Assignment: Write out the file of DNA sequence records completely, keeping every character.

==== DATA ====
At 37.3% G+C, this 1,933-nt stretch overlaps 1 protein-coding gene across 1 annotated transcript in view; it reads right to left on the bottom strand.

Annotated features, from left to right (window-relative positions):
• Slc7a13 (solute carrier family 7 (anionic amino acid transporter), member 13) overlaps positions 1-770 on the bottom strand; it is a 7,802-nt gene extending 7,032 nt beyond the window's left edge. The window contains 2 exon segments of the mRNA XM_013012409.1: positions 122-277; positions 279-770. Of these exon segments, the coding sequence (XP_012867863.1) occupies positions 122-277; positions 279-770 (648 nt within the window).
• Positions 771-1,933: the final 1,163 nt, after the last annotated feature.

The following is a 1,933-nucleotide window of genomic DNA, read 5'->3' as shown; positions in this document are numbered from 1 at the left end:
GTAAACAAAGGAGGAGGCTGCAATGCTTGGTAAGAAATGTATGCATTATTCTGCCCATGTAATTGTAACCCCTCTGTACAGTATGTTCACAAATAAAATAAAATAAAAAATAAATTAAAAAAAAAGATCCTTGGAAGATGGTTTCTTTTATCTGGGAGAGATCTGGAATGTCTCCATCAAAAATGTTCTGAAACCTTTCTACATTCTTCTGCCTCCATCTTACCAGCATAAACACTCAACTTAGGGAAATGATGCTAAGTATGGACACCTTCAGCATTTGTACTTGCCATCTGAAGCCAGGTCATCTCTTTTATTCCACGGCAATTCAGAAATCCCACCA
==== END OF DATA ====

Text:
At 37.3% G+C, this 1,933-nt stretch overlaps 1 protein-coding gene across 1 annotated transcript in view; it reads right to left on the bottom strand.

Annotated features, from left to right (window-relative positions):
• Slc7a13 (solute carrier family 7 (anionic amino acid transporter), member 13) overlaps positions 1-770 on the bottom strand; it is a 7,802-nt gene extending 7,032 nt beyond the window's left edge. The window contains 2 exon segments of the mRNA XM_013012409.1: positions 122-277; positions 279-770. Of these exon segments, the coding sequence (XP_012867863.1) occupies positions 122-277; positions 279-770 (648 nt within the window).
• Positions 771-1,933: the final 1,163 nt, after the last annotated feature.

The following is a 1,933-nucleotide window of genomic DNA, read 5'->3' as shown; positions in this document are numbered from 1 at the left end:
GTAAACAAAGGAGGAGGCTGCAATGCTTGGTAAGAAATGTATGCATTATTCTGCCCATGTAATTGTAACCCCTCTGTACAGTATGTTCACAAATAAAATAAAATAAAAAATAAATTAAAAAAAAAGATCCTTGGAAGATGGTTTCTTTTATCTGGGAGAGATCTGGAATGTCTCCATCAAAAATGTTCTGAAACCTTTCTACATTCTTCTGCCTCCATCTTACCAGCATAAACACTCAACTTAGGGAAATGATGCTAAGTATGGACACCTTCAGCATTTGTACTTGCCATCTGAAGCCAGGTCATCTCTTTTATTCCACGGCAATTCAGAAATCCCACCA